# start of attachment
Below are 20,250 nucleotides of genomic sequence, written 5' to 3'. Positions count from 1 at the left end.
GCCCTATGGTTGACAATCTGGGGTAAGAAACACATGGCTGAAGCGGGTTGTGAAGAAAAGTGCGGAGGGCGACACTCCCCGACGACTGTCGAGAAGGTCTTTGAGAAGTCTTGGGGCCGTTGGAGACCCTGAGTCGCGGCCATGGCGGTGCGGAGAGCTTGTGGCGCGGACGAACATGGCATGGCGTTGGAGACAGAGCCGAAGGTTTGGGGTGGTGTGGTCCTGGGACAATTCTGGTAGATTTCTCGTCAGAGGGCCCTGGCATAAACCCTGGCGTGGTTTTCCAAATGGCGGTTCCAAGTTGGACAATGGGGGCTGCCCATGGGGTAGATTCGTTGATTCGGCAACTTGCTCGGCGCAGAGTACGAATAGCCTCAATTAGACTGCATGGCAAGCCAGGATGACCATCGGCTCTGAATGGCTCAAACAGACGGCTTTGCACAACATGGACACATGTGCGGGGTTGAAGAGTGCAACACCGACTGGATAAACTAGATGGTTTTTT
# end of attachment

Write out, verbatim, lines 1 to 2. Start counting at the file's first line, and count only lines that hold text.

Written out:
Below are 20,250 nucleotides of genomic sequence, written 5' to 3'. Positions count from 1 at the left end.
GCCCTATGGTTGACAATCTGGGGTAAGAAACACATGGCTGAAGCGGGTTGTGAAGAAAAGTGCGGAGGGCGACACTCCCCGACGACTGTCGAGAAGGTCTTTGAGAAGTCTTGGGGCCGTTGGAGACCCTGAGTCGCGGCCATGGCGGTGCGGAGAGCTTGTGGCGCGGACGAACATGGCATGGCGTTGGAGACAGAGCCGAAGGTTTGGGGTGGTGTGGTCCTGGGACAATTCTGGTAGATTTCTCGTCAGAGGGCCCTGGCATAAACCCTGGCGTGGTTTTCCAAATGGCGGTTCCAAGTTGGACAATGGGGGCTGCCCATGGGGTAGATTCGTTGATTCGGCAACTTGCTCGGCGCAGAGTACGAATAGCCTCAATTAGACTGCATGGCAAGCCAGGATGACCATCGGCTCTGAATGGCTCAAACAGACGGCTTTGCACAACATGGACACATGTGCGGGGTTGAAGAGTGCAACACCGACTGGATAAACTAGATGGTTTTTT